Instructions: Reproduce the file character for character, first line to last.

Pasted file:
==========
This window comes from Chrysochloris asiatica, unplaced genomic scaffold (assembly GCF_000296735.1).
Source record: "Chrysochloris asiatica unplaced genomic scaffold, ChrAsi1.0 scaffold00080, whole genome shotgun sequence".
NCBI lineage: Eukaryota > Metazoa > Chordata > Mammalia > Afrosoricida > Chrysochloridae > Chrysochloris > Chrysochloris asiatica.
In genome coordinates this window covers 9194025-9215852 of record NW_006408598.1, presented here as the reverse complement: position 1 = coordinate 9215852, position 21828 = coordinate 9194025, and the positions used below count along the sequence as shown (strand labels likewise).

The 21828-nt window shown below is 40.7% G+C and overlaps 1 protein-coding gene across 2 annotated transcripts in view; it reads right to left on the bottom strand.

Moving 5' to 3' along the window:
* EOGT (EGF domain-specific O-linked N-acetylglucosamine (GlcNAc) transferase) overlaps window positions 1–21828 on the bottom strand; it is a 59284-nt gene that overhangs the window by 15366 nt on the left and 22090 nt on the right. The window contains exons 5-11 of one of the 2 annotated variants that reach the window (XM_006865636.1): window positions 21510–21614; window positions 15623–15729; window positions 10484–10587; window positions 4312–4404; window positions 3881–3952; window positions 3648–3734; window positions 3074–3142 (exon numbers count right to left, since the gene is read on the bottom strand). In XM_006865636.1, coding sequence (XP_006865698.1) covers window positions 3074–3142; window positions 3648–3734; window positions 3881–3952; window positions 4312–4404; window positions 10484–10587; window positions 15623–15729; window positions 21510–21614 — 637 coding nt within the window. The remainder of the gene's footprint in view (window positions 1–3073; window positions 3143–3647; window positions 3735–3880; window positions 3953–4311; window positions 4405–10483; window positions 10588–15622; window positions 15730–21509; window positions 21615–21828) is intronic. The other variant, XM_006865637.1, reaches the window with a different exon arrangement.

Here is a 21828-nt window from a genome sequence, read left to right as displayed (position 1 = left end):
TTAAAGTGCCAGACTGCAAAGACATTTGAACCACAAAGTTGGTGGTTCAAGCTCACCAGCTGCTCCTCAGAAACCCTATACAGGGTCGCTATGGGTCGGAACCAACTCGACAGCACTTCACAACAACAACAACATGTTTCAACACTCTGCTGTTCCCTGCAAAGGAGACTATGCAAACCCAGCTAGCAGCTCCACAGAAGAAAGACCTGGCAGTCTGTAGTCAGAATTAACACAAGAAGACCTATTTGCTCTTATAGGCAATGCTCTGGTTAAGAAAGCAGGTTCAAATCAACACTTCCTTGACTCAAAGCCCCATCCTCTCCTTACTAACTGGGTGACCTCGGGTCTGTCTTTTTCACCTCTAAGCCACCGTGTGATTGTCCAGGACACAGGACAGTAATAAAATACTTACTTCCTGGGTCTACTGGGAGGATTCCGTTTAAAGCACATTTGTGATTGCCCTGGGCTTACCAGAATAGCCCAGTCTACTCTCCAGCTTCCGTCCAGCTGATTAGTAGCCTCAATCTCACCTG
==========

This window comes from Chrysochloris asiatica, unplaced genomic scaffold (assembly GCF_000296735.1).
Source record: "Chrysochloris asiatica unplaced genomic scaffold, ChrAsi1.0 scaffold00080, whole genome shotgun sequence".
NCBI lineage: Eukaryota > Metazoa > Chordata > Mammalia > Afrosoricida > Chrysochloridae > Chrysochloris > Chrysochloris asiatica.
In genome coordinates this window covers 9194025-9215852 of record NW_006408598.1, presented here as the reverse complement: position 1 = coordinate 9215852, position 21828 = coordinate 9194025, and the positions used below count along the sequence as shown (strand labels likewise).

The 21828-nt window shown below is 40.7% G+C and overlaps 1 protein-coding gene across 2 annotated transcripts in view; it reads right to left on the bottom strand.

Moving 5' to 3' along the window:
* EOGT (EGF domain-specific O-linked N-acetylglucosamine (GlcNAc) transferase) overlaps window positions 1–21828 on the bottom strand; it is a 59284-nt gene that overhangs the window by 15366 nt on the left and 22090 nt on the right. The window contains exons 5-11 of one of the 2 annotated variants that reach the window (XM_006865636.1): window positions 21510–21614; window positions 15623–15729; window positions 10484–10587; window positions 4312–4404; window positions 3881–3952; window positions 3648–3734; window positions 3074–3142 (exon numbers count right to left, since the gene is read on the bottom strand). In XM_006865636.1, coding sequence (XP_006865698.1) covers window positions 3074–3142; window positions 3648–3734; window positions 3881–3952; window positions 4312–4404; window positions 10484–10587; window positions 15623–15729; window positions 21510–21614 — 637 coding nt within the window. The remainder of the gene's footprint in view (window positions 1–3073; window positions 3143–3647; window positions 3735–3880; window positions 3953–4311; window positions 4405–10483; window positions 10588–15622; window positions 15730–21509; window positions 21615–21828) is intronic. The other variant, XM_006865637.1, reaches the window with a different exon arrangement.

Here is a 21828-nt window from a genome sequence, read left to right as displayed (position 1 = left end):
TTAAAGTGCCAGACTGCAAAGACATTTGAACCACAAAGTTGGTGGTTCAAGCTCACCAGCTGCTCCTCAGAAACCCTATACAGGGTCGCTATGGGTCGGAACCAACTCGACAGCACTTCACAACAACAACAACATGTTTCAACACTCTGCTGTTCCCTGCAAAGGAGACTATGCAAACCCAGCTAGCAGCTCCACAGAAGAAAGACCTGGCAGTCTGTAGTCAGAATTAACACAAGAAGACCTATTTGCTCTTATAGGCAATGCTCTGGTTAAGAAAGCAGGTTCAAATCAACACTTCCTTGACTCAAAGCCCCATCCTCTCCTTACTAACTGGGTGACCTCGGGTCTGTCTTTTTCACCTCTAAGCCACCGTGTGATTGTCCAGGACACAGGACAGTAATAAAATACTTACTTCCTGGGTCTACTGGGAGGATTCCGTTTAAAGCACATTTGTGATTGCCCTGGGCTTACCAGAATAGCCCAGTCTACTCTCCAGCTTCCGTCCAGCTGATTAGTAGCCTCAATCTCACCTG